Runtime model

Streams are similar to futures, but instead of yielding a single value, they asynchronously yield one or more values. They can be thought of as asynchronous iterators.

Just like futures, streams are able to represent a wide range of things as long as those things produce discrete values at different points sometime in the future. For instance:

  • UI Events caused by the user interacting with a GUI in different ways. When an event happens the stream yields a different message to your app over time.
  • Push Notifications from a server. Sometimes a request/response model is not what you need. A client can establish a notification stream with a server to be able to receive messages from the server without specifically being requested.
  • Incoming socket connections. As different clients connect to a server, the connections stream will yield socket connections.

The Stream trait

Just like Future, implementing Stream is common when using Tokio. Streams yield many values, so lets start with a stream that generates the fibonacci sequence.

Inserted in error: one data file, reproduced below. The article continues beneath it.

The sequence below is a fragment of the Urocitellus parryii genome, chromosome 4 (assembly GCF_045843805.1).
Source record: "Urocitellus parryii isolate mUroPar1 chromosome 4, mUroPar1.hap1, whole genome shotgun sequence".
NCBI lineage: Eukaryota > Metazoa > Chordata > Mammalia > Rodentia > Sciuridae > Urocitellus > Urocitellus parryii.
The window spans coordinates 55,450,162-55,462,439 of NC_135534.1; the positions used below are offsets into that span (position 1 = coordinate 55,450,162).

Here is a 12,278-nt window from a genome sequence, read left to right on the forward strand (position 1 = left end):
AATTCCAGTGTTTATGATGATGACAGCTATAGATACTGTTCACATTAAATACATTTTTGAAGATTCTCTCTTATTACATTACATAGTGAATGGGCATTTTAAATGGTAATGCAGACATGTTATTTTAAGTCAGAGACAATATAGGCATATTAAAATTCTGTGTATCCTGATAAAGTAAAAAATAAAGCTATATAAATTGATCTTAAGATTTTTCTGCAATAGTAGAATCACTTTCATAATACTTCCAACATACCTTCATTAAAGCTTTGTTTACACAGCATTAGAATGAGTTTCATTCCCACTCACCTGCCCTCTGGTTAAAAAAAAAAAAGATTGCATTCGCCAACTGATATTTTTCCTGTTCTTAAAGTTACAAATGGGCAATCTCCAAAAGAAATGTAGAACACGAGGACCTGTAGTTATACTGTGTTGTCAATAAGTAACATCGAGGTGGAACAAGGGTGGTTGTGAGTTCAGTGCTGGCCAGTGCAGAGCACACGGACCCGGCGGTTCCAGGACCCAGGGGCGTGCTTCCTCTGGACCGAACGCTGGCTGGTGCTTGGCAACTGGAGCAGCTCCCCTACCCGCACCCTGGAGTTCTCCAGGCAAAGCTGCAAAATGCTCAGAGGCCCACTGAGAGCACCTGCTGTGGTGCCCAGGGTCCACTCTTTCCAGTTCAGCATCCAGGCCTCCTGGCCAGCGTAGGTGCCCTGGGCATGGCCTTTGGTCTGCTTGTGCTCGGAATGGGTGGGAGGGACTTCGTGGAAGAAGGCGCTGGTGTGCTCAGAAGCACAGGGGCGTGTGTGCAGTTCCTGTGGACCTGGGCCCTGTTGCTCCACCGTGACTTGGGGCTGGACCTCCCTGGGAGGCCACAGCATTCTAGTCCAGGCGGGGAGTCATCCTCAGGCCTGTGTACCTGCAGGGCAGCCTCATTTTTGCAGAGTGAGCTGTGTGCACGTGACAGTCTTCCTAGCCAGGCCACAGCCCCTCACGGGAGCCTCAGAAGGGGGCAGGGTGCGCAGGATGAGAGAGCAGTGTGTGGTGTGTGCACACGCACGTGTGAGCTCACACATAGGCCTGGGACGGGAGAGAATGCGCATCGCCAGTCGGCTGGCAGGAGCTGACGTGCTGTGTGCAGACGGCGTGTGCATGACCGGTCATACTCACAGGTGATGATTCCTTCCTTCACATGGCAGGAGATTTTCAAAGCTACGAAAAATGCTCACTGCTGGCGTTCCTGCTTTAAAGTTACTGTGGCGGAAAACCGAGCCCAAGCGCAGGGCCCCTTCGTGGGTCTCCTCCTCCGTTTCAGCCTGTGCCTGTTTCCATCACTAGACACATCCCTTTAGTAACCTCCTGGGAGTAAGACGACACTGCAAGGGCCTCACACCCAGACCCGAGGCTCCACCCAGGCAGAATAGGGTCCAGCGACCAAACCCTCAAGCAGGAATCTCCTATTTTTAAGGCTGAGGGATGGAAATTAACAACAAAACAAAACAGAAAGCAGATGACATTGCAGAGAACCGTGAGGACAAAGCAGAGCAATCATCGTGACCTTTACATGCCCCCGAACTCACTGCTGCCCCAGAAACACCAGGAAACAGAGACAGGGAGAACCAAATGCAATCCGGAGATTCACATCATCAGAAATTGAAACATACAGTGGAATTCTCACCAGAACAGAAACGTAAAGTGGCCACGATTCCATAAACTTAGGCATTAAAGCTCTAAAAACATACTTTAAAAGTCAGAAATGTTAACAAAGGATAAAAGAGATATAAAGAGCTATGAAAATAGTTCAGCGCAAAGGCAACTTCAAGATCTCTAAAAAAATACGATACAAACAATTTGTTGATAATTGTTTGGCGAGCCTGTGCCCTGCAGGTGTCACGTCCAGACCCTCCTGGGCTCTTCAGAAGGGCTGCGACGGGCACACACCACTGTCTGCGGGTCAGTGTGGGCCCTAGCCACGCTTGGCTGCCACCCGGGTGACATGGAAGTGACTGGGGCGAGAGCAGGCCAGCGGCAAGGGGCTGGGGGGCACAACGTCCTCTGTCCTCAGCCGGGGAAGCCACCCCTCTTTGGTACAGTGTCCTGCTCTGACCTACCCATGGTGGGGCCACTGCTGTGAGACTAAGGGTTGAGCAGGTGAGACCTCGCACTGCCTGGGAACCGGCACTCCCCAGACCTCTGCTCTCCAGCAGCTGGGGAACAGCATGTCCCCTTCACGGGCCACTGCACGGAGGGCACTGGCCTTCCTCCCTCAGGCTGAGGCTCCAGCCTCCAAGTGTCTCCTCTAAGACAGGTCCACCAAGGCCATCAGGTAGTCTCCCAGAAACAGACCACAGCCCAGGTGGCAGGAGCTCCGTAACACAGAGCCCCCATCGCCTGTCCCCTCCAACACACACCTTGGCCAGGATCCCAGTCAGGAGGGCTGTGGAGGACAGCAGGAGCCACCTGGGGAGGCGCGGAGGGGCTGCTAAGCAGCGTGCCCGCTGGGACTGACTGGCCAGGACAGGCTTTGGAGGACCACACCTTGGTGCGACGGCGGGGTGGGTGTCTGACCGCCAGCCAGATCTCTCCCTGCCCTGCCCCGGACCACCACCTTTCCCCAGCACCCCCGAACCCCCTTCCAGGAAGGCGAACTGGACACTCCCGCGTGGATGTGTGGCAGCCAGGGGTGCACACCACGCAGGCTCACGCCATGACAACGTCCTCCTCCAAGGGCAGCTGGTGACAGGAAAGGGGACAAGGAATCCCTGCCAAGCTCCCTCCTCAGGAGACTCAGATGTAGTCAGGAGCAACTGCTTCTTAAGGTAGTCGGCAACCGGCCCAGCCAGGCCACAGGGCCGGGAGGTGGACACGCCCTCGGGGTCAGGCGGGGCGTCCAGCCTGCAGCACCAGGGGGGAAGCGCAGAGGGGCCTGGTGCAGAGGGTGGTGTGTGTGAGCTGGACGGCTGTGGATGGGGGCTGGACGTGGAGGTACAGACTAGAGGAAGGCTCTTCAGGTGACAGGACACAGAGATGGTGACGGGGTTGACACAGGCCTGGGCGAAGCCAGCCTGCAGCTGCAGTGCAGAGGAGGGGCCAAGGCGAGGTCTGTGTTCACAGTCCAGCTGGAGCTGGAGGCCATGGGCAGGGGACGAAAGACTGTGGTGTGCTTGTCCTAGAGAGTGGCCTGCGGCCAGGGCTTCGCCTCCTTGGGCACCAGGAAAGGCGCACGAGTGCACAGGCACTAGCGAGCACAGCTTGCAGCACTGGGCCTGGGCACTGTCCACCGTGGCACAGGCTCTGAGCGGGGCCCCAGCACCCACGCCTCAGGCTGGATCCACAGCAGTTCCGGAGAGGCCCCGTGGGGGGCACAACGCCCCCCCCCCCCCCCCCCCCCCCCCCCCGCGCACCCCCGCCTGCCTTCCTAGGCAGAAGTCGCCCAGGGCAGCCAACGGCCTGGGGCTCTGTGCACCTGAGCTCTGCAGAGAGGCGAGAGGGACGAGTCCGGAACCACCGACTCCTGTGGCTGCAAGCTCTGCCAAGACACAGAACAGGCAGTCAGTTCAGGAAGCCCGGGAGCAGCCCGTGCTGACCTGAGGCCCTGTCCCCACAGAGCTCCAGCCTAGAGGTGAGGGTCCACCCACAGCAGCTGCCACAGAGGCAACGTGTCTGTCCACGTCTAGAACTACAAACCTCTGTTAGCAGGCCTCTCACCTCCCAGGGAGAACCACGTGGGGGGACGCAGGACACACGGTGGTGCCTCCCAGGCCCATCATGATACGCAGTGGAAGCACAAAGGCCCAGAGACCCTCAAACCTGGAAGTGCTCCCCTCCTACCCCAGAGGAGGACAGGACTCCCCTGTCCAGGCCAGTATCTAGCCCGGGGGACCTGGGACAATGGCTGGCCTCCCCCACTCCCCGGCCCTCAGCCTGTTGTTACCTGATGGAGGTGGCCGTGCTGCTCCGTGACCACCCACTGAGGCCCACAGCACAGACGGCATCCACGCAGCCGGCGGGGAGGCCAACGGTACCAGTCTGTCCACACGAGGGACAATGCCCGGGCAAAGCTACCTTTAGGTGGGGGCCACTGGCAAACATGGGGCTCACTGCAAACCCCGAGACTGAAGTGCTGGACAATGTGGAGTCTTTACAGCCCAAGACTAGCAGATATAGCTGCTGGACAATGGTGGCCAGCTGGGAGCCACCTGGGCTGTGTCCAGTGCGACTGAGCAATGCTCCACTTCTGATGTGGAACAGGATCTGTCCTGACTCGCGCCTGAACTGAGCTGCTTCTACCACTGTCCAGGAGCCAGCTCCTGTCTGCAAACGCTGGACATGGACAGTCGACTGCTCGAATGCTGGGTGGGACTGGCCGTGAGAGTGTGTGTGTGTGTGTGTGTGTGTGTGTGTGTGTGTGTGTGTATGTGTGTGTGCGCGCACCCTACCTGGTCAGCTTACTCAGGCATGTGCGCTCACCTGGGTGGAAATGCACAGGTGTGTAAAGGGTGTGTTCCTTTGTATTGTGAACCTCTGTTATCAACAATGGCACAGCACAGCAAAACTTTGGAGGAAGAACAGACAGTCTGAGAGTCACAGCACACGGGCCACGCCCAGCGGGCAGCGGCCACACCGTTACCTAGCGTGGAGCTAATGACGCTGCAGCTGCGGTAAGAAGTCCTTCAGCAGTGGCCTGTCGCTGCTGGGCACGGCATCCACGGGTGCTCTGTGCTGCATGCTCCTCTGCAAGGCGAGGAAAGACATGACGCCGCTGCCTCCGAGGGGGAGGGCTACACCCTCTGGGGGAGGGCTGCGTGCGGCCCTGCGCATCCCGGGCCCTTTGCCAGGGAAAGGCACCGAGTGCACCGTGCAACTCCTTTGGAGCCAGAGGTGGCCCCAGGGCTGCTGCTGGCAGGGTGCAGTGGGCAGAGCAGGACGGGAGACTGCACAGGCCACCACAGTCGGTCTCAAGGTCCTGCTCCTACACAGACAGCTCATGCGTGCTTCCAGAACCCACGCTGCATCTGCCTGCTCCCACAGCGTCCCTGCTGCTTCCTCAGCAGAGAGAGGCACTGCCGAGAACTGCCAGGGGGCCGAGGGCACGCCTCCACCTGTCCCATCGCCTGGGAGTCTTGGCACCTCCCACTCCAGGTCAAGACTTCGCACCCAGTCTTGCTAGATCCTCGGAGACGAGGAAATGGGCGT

The Stream trait is as follows:

trait Stream {
    /// The type of the value yielded by the stream.
    type Item;

    /// The type representing errors that occurred while processing the computation.
    type Error;

    /// The function that will be repeatedly called to see if the stream has
    /// another value it can yield
    fn poll(&mut self) -> Poll<Option<Self::Item>, Self::Error>;

The Item associated type is the type yielded by the stream. The Error associated type is the type of the error yielded when something unexpected happens. The poll function is very similar to Future’s poll function. The only difference is that, this time, Option<Self::Item> is returned.

Stream implementations have the poll function called many times. When the next value is ready, Ok(Async::Ready(Some(value))) is returned. When the stream is not ready to yield a value, Ok(Async::NotReady) is returned. When the stream is exhausted and will yield no further values, Ok(Async::Ready(None)) is returned.

Next up: I/O Overview